Editing is the supervision or management of journalists or improvement of their work.

The top editor of a publication sometimes has the title of editor-in-chief or executive editor.

Types of Newspaper Editors[]

Newspaper editing encompasses a variety of titles and functions. These include:

  • assistant or deputy managing editors;
  • copy editors (see below);
  • managing editors (the managing editor is next in line after the editor);
  • news editors, who oversee the news copy desk;
  • photo or picture editors, who choose and crop photos and may also supervise photojournalists;
  • section editors and their assistants, such as for business, features, metro and sports (collectively, they are also called assigning editors or line editors);
  • slots, or slot editors, who check copy editors' work;
  • wire editors, copy editors who choose and edit articles from wire services;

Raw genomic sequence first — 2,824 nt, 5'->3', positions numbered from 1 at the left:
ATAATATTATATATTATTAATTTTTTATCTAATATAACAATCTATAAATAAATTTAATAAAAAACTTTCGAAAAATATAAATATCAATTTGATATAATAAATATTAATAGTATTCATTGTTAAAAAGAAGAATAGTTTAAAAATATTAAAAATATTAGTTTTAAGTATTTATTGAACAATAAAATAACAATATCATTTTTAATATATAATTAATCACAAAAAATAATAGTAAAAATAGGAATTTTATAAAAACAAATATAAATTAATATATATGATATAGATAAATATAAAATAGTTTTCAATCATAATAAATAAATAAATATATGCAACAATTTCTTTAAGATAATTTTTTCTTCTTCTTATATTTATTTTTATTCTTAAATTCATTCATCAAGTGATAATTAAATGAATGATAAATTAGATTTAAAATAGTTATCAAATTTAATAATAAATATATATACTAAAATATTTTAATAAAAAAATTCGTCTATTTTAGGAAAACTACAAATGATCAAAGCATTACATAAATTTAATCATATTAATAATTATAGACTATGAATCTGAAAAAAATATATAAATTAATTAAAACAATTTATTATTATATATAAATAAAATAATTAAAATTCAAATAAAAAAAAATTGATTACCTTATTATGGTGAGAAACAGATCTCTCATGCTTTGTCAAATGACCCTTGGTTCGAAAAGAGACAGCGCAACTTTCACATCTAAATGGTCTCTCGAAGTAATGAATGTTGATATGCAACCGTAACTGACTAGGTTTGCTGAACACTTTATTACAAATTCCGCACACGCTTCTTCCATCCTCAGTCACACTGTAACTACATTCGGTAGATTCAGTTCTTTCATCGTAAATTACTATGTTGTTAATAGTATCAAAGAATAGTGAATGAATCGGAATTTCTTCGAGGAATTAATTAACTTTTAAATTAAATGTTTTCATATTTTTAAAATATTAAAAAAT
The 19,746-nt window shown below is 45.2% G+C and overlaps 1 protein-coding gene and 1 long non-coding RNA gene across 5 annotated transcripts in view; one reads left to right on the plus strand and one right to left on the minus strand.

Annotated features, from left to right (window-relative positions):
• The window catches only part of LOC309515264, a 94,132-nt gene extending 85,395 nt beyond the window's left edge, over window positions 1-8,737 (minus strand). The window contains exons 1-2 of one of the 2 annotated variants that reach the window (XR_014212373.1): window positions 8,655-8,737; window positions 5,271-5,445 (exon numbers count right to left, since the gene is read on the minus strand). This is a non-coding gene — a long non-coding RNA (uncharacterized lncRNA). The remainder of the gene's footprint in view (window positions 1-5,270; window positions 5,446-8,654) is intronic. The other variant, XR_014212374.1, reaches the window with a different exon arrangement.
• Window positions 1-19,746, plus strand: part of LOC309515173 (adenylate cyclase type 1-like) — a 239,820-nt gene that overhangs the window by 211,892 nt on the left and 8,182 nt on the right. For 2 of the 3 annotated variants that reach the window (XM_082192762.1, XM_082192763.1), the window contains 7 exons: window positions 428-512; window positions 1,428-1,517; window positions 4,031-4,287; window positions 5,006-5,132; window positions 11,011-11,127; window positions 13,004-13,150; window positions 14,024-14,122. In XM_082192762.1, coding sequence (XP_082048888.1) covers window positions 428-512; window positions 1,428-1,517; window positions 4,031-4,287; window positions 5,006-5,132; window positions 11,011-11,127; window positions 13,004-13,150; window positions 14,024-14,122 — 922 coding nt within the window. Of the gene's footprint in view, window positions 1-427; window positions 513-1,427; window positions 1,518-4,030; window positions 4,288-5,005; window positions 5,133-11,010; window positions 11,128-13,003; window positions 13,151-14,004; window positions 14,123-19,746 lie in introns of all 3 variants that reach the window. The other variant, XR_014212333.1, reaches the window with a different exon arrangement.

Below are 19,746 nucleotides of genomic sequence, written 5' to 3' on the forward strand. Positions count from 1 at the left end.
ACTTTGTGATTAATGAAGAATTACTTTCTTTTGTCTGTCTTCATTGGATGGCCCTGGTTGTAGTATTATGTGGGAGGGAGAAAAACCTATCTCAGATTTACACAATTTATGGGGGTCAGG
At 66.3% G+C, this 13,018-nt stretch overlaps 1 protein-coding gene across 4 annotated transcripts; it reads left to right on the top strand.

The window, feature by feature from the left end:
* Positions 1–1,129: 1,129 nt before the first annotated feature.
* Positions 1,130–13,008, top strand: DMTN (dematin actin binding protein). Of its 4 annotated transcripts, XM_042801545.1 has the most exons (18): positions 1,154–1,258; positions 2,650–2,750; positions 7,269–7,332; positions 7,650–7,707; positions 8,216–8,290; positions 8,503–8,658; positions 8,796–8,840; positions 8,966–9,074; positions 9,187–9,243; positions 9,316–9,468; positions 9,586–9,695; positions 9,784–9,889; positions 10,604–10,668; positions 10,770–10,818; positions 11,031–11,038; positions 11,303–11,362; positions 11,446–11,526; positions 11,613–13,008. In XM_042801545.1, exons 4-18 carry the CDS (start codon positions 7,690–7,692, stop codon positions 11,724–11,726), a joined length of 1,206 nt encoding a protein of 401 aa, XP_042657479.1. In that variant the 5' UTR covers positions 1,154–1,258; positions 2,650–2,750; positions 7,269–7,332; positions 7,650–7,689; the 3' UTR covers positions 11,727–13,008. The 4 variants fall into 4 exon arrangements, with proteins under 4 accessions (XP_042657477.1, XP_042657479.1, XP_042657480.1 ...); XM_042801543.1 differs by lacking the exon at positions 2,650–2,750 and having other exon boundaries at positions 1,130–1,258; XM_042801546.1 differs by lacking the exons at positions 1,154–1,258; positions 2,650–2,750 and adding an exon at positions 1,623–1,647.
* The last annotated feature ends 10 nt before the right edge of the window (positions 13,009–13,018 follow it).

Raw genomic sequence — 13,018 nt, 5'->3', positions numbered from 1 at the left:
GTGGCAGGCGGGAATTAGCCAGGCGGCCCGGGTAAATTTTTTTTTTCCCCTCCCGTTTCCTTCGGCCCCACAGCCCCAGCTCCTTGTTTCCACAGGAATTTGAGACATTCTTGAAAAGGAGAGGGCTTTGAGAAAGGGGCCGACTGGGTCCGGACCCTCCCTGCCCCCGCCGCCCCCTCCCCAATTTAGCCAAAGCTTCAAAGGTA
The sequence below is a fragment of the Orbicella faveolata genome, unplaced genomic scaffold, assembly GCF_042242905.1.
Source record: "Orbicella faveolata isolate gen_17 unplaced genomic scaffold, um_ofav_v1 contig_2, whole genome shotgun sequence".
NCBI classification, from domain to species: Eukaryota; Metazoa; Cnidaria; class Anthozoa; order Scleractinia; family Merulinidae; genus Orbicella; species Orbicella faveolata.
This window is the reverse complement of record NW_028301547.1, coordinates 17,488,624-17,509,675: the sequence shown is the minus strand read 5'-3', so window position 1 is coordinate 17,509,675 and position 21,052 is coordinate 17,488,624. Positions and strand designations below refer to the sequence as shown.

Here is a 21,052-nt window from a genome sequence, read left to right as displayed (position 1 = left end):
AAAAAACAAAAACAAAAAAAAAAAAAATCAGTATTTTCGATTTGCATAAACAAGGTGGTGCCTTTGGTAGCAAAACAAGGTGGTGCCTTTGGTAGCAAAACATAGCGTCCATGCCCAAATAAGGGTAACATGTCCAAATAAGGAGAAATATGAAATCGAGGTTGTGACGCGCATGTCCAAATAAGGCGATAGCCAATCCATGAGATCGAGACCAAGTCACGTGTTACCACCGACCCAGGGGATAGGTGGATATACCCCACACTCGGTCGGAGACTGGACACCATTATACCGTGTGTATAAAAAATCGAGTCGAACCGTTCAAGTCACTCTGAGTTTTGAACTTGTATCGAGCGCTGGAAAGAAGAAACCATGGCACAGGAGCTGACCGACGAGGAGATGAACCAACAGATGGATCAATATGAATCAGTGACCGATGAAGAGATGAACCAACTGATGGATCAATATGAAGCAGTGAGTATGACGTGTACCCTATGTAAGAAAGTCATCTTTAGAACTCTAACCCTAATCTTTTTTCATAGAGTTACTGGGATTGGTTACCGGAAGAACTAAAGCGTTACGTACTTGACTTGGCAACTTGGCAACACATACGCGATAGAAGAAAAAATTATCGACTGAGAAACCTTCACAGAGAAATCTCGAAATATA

• and administrative editors (who actually don't edit but perform duties such as recruiting and directing training).

Copy Editors[]

Copy editors perform quality control for publications. Within the industry, they are known as "the last line of defense."

They correct mechanical errors, such as with grammar, spelling and punctuation, and otherwise polish the writing. They also try to prevent more serious problems, such as with accuracy, clarity, fairness, logic and taste.

Copy editors also write headlines and captions, known as "cutlines" in the industry.

In the late 20th century, copy editors at many publications were given more production work because of the advent of pagination. This has expanded with the Internet.

Most copy editors work nights, weekends and holidays.

External Links[]

Wikipedia article

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